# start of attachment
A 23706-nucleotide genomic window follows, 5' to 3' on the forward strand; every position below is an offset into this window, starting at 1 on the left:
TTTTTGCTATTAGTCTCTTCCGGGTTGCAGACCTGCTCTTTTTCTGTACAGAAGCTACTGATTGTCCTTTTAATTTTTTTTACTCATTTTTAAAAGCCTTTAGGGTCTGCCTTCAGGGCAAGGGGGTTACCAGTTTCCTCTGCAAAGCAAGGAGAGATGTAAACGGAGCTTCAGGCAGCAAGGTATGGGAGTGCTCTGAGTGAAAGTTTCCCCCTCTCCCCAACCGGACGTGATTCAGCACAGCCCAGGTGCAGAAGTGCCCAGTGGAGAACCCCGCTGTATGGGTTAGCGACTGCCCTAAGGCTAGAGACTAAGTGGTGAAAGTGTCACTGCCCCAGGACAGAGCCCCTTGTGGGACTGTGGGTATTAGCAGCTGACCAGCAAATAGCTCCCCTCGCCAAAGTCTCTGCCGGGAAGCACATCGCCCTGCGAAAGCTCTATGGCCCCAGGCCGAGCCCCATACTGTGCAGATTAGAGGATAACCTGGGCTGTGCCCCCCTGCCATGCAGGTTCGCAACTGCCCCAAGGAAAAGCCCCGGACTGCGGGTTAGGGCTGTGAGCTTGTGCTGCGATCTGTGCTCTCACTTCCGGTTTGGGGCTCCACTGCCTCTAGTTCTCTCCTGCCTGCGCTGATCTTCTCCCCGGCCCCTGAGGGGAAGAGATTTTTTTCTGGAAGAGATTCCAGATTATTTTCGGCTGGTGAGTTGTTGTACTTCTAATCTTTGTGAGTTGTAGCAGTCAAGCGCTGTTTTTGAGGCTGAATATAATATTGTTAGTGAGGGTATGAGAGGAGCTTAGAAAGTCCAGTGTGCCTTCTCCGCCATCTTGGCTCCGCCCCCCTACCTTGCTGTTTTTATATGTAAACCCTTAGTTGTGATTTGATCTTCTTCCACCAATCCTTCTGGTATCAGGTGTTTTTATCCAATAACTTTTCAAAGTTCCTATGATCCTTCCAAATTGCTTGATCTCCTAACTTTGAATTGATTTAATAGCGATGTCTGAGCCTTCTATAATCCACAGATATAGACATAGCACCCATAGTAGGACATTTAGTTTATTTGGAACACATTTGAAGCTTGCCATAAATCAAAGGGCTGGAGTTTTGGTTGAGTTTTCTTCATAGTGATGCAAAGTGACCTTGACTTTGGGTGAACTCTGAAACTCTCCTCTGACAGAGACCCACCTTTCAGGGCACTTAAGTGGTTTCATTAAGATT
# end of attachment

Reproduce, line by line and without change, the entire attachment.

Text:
A 23706-nucleotide genomic window follows, 5' to 3' on the forward strand; every position below is an offset into this window, starting at 1 on the left:
TTTTTGCTATTAGTCTCTTCCGGGTTGCAGACCTGCTCTTTTTCTGTACAGAAGCTACTGATTGTCCTTTTAATTTTTTTTACTCATTTTTAAAAGCCTTTAGGGTCTGCCTTCAGGGCAAGGGGGTTACCAGTTTCCTCTGCAAAGCAAGGAGAGATGTAAACGGAGCTTCAGGCAGCAAGGTATGGGAGTGCTCTGAGTGAAAGTTTCCCCCTCTCCCCAACCGGACGTGATTCAGCACAGCCCAGGTGCAGAAGTGCCCAGTGGAGAACCCCGCTGTATGGGTTAGCGACTGCCCTAAGGCTAGAGACTAAGTGGTGAAAGTGTCACTGCCCCAGGACAGAGCCCCTTGTGGGACTGTGGGTATTAGCAGCTGACCAGCAAATAGCTCCCCTCGCCAAAGTCTCTGCCGGGAAGCACATCGCCCTGCGAAAGCTCTATGGCCCCAGGCCGAGCCCCATACTGTGCAGATTAGAGGATAACCTGGGCTGTGCCCCCCTGCCATGCAGGTTCGCAACTGCCCCAAGGAAAAGCCCCGGACTGCGGGTTAGGGCTGTGAGCTTGTGCTGCGATCTGTGCTCTCACTTCCGGTTTGGGGCTCCACTGCCTCTAGTTCTCTCCTGCCTGCGCTGATCTTCTCCCCGGCCCCTGAGGGGAAGAGATTTTTTTCTGGAAGAGATTCCAGATTATTTTCGGCTGGTGAGTTGTTGTACTTCTAATCTTTGTGAGTTGTAGCAGTCAAGCGCTGTTTTTGAGGCTGAATATAATATTGTTAGTGAGGGTATGAGAGGAGCTTAGAAAGTCCAGTGTGCCTTCTCCGCCATCTTGGCTCCGCCCCCCTACCTTGCTGTTTTTATATGTAAACCCTTAGTTGTGATTTGATCTTCTTCCACCAATCCTTCTGGTATCAGGTGTTTTTATCCAATAACTTTTCAAAGTTCCTATGATCCTTCCAAATTGCTTGATCTCCTAACTTTGAATTGATTTAATAGCGATGTCTGAGCCTTCTATAATCCACAGATATAGACATAGCACCCATAGTAGGACATTTAGTTTATTTGGAACACATTTGAAGCTTGCCATAAATCAAAGGGCTGGAGTTTTGGTTGAGTTTTCTTCATAGTGATGCAAAGTGACCTTGACTTTGGGTGAACTCTGAAACTCTCCTCTGACAGAGACCCACCTTTCAGGGCACTTAAGTGGTTTCATTAAGATT